2.3. Value Congruence

Values can be defined as the belief of individuals to perform socially desirable behavior [29,30]. These values are a concept that encompasses what an individual is interested in, wants, and aspire to become. Values are the guiding principles with feelings for individuals’ behavior and are reference points for selecting appropriate means related to the purpose or goals of individuals [31]. Therefore, corporate values in the context of sales demonstrate the specific norms which determine the behavior of salespeople [32]. Value congruence means the degree to which the values held by the salesperson and the company are similar [15]. When the values of the salesperson and the company are shared and similar, the motives and goals of the salesperson and the company are similar, and thus they react in a similar way to events that occur [33]. Therefore, when values are aligned, salespeople can predict the company’s future decision-making through their motivations and goals, reducing uncertainty about the company [29].
In addition, when values are aligned, communication within the company is more effective. The agreement between the salesperson and the corporate values sets a common frame for the explanation, classification, and interpretation of an event by sharing important things with each other, and in this process, communication is actively involved [29]. Active communication facilitates information exchange between salespeople and companies and reduces the possibility of mutual misunderstanding [33]. This reduces uncertainty about the firm [34] and reduces the role ambiguity of salespeople [35].

2.4. Top Management Support

Recently, the top management of companies has been emphasizing the importance of salespeople, and they are pursuing the goals of building competitive advantage through salespeople. The CEO’s interest and support affect various areas within the organization. Existing studies have shown that the CEO’s interest and support are related to the knowledge sharing of organizational members and knowledge management [36]. A study by Weitz et al. (1986) reveals that organizational characteristics affect the motivation of employees for their jobs [28]. It can be judged that interest and support can affect the attitudes and sales behavior of salespeople in their jobs. A study by Martin and Bush (2006) explains organizational factors and individual salesperson factors as variables that affect the sales behavior of salespeople [37].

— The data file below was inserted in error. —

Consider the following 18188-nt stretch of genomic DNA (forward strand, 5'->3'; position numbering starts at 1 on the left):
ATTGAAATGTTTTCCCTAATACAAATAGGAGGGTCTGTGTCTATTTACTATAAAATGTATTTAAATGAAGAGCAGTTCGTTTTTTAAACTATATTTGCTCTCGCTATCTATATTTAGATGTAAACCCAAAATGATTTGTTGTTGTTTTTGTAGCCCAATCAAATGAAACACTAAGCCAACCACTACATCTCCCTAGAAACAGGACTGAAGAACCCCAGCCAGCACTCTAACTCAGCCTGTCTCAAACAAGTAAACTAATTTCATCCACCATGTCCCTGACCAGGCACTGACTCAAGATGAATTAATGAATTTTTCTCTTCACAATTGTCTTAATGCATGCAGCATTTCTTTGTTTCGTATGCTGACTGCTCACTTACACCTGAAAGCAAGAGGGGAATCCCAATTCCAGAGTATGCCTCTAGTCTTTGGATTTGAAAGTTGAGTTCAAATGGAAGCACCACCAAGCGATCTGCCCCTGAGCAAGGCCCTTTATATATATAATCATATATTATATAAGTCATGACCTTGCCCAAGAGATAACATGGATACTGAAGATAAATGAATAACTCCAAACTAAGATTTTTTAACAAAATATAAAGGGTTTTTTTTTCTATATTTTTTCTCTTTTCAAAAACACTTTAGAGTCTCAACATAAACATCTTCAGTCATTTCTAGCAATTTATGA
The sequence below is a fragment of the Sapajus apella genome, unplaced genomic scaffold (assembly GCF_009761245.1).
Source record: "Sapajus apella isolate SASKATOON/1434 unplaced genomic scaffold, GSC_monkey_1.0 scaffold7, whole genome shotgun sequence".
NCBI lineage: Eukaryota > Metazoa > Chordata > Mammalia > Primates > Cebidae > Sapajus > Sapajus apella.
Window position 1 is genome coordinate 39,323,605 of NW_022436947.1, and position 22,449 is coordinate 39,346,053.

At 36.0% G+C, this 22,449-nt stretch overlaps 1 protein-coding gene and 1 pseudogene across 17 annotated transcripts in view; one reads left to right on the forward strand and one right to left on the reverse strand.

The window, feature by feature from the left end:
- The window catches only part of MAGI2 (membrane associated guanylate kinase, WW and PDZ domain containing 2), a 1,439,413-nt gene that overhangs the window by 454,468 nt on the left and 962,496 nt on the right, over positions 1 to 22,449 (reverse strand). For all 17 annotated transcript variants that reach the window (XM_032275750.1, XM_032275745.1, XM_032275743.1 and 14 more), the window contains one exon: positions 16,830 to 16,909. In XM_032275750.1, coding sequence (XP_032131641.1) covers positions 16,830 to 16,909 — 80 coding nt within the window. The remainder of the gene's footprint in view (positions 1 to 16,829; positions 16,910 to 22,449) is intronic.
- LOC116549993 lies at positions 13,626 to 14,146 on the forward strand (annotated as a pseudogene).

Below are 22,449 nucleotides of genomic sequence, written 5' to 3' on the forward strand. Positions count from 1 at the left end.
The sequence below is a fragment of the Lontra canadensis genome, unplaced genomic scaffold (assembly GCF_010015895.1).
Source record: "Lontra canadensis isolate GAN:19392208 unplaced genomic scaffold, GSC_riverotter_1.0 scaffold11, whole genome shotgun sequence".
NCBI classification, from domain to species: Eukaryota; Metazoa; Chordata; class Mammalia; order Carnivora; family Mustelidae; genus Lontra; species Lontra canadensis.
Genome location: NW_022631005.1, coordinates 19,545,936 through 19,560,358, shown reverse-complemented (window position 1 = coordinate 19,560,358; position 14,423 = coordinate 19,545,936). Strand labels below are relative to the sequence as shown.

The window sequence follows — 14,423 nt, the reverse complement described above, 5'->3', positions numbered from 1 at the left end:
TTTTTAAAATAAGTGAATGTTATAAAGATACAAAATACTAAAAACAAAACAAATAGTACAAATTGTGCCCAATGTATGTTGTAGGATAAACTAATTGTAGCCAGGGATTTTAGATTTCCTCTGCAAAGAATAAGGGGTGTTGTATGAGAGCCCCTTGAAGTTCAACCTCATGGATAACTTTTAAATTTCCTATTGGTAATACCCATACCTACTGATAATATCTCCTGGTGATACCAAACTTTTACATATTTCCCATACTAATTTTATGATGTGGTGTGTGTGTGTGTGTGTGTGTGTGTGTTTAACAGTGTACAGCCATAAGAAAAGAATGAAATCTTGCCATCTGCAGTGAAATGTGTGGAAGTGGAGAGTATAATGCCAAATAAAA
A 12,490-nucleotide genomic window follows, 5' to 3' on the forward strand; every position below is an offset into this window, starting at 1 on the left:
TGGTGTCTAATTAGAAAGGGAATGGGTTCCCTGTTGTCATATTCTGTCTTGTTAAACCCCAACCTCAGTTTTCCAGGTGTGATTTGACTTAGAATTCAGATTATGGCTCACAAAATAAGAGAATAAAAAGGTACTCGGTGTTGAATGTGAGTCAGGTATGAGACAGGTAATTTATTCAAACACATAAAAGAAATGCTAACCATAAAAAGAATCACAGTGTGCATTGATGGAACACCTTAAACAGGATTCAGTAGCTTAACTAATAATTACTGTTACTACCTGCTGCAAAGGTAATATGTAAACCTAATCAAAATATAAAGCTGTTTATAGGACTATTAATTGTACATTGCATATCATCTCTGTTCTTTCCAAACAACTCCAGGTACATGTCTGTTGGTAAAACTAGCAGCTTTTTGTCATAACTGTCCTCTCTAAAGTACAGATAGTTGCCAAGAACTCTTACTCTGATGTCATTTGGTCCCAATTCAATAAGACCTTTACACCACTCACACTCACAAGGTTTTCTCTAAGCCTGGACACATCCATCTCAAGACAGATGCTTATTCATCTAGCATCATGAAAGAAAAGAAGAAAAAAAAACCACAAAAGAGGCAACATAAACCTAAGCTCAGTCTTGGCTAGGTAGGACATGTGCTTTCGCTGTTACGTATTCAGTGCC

2.5. Opportunistic Behavior

Opportunism is the pursuit of one’s own interests through deception [38], which implies a breach of an implicit or explicit promise of appropriate conduct of each party in an exchange relationship. An unexpected situational change [39] or difficulties in understanding a firm’s contractual compliance [40] lead to uncertainty, which in turn increases the level of opportunism of salespeople [41]. Opportunistic behavior refers to the behavior of individuals to manipulate the elements of a company for their advantage [42]. Opportunistic behaviors of salespersons can appear as not exerting their best efforts to achieve corporate goals [43]. In addition, salespeople do not take additional actions related to customer service other than actions that are helpful to themselves, and they take actions such as ignoring sales policies for their own sales performance [43].
These opportunistic behaviors of salespeople cause conflicts in business relationships with customers and may result in contract violations in relationships with organizations [40]. Therefore, it is judged that the level of opportunistic behavior of salespeople will appear differently according to customer-oriented selling behavior that focuses on organizational culture and values and adaptive selling behavior that focuses on individual performance. In the next section, the hypotheses development of the study will be discussed in detail.

2.6. Sales Performance